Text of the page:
Now our institutional framework may be delicate and need strengthening, but our institution’s backbenchers are not. We have a fine cohort of Members who work extremely hard, and whose collective pool of experience and knowledge has recently been enhanced by having the likes of Jane Hutt and Mick Antoniw in their midst. It is as important by the way, that we retain and use the valuable experience of former Ministers in the Assembly, as it is in Westminster – even if we won’t give them ermine!
Our parliament needs the Harriet Harmans, Ken Clarkes, John Redwoods of this world. Please don’t quote me out of context on that. I am merely saying that I want to see former Ministers, former Presiding Officers stay as elected members and give of their experience.
You will of course already be aware that as well as having fewer members than many of our local authorities in Wales, our national assembly is the smallest of all the devolved UK parliaments. Among the countries of the EU, the average size of lower chambers of parliaments is 267 members. According to a recent study, for those parliaments serving populations of between 1 and 6 million people, their average size is 142 members. So, we have an extremely small institution and the people of Wales, per head of population, have far fewer representatives in their national parliament than the EU average.
If we take other devolved regions and nations in the EU, even when we include the smaller regions, those with fewer powers and those who do not have executive functions, the average number of members if 76.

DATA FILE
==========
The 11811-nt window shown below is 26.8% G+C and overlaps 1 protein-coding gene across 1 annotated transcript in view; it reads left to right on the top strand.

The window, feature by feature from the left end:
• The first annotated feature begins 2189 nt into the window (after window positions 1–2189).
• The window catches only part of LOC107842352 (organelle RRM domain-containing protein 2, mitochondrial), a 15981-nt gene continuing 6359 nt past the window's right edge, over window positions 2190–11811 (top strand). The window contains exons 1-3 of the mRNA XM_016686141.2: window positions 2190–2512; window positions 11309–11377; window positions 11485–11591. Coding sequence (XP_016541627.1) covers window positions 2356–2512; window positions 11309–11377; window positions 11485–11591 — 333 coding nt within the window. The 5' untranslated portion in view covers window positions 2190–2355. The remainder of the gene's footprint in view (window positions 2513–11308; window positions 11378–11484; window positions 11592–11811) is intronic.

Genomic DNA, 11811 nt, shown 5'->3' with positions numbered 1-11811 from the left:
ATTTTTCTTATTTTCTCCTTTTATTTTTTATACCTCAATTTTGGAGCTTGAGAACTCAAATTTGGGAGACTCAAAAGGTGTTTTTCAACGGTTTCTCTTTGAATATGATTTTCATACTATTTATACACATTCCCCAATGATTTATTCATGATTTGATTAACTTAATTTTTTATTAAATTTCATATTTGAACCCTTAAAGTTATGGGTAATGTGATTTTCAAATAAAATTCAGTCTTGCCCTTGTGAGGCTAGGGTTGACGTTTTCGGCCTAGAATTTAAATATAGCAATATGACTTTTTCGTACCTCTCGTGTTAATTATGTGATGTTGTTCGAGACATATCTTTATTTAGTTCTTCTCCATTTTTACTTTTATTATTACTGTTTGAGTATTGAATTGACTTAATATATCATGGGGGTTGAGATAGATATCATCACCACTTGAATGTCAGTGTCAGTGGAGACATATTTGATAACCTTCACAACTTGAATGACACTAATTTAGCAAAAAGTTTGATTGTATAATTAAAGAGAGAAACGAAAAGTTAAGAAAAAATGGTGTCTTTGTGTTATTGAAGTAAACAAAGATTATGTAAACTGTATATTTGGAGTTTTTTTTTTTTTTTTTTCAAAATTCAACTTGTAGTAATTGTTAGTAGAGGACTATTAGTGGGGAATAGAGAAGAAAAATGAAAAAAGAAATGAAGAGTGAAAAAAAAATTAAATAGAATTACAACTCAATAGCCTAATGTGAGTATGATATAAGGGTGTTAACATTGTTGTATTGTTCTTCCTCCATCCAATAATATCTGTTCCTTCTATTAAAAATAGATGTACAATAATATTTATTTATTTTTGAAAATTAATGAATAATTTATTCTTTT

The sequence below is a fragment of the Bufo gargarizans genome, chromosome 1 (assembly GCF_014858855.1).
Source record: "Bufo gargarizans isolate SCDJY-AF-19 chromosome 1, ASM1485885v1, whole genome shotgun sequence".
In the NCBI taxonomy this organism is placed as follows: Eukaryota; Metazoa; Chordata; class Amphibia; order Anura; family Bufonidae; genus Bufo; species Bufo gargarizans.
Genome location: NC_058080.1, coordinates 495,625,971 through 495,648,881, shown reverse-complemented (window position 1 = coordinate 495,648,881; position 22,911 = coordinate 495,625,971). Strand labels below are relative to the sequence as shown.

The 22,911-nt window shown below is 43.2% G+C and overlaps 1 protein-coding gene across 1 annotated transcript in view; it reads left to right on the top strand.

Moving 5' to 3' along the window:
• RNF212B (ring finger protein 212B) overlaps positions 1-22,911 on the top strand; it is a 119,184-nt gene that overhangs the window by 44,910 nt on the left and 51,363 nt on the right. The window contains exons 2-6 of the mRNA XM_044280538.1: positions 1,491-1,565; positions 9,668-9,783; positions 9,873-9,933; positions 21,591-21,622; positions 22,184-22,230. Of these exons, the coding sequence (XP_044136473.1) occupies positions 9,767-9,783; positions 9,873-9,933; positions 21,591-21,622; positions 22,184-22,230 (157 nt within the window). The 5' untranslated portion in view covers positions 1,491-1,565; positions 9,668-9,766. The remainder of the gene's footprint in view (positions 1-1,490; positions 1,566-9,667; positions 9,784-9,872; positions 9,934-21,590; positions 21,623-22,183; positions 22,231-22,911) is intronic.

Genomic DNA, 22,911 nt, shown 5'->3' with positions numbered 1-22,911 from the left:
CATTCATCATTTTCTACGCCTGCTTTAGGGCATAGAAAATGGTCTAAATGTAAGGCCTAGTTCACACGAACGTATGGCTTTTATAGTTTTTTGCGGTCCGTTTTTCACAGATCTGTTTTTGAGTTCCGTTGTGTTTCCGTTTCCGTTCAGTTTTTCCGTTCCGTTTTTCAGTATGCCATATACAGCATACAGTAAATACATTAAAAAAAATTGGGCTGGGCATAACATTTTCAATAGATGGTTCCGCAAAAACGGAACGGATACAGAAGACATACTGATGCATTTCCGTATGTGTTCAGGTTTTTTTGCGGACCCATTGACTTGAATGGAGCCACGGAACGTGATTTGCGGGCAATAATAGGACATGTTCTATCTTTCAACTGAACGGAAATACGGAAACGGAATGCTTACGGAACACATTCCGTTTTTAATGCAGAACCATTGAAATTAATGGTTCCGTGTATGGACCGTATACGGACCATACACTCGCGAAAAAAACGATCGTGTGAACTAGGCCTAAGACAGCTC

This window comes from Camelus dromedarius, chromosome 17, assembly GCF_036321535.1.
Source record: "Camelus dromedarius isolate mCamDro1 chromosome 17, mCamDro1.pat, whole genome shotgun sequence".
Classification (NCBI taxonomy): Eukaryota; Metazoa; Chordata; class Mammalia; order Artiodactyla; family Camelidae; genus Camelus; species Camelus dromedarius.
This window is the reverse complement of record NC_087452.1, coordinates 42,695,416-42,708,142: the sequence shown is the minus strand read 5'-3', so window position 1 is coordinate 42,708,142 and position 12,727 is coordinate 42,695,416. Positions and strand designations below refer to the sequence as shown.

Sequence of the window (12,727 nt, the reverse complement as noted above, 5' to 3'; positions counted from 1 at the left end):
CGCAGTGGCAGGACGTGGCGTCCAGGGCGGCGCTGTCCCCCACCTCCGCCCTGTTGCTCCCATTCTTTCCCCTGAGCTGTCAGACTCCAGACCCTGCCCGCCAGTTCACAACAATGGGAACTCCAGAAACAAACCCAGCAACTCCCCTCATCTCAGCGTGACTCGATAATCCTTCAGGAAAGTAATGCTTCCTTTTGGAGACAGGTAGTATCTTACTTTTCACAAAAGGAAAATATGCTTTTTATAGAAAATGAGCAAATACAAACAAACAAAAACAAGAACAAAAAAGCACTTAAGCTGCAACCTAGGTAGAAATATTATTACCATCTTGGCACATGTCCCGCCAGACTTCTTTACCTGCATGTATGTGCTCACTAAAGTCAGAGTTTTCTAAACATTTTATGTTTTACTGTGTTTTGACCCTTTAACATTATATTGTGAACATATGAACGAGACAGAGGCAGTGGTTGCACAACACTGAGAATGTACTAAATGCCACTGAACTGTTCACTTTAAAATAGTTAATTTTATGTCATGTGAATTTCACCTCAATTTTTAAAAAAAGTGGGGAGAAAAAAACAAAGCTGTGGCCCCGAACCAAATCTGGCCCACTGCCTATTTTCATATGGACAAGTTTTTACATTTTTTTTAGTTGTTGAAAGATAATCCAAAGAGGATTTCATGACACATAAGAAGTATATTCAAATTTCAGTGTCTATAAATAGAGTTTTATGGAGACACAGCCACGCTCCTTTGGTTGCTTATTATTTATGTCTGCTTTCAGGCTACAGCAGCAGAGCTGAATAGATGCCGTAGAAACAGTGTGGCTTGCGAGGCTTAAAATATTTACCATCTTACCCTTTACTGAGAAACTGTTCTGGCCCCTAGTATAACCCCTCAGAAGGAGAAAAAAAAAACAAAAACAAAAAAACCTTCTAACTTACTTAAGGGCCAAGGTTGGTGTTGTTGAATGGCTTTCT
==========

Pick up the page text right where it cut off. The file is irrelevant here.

So why should the people of Wales be under-represented at their National Parliament and why should that parliament be underpowered when executing its responsibilities?
The only real reasons are because we haven’t had the powers to do something until now, and others, as Rhodri Morgan admitted, have been too reluctant to have the debate. Well, I’m not one who is known to shy away from difficult issues, or from holding this debate or leading it, if that’s what the report recommends and if that’s what Assembly Members ask me to do. In doing so, I will instigate an innovative, thorough and meaningful conversation and consultation with the people of Wales; political parties must also be given the time and space to consider their positions. When the panel publishes its report, I hope we can work together across the political spectrum, in order to develop a political consensus and find the right way forward. The issue cannot continue to be ignored and kicked into the long grass until another Assembly Commission decides to try to tackle it once again. I don’t believe there will be another opportunity like this – where so many factors are aligned – to make this happen for the Brett, Wil, Geneva and Aisha generation.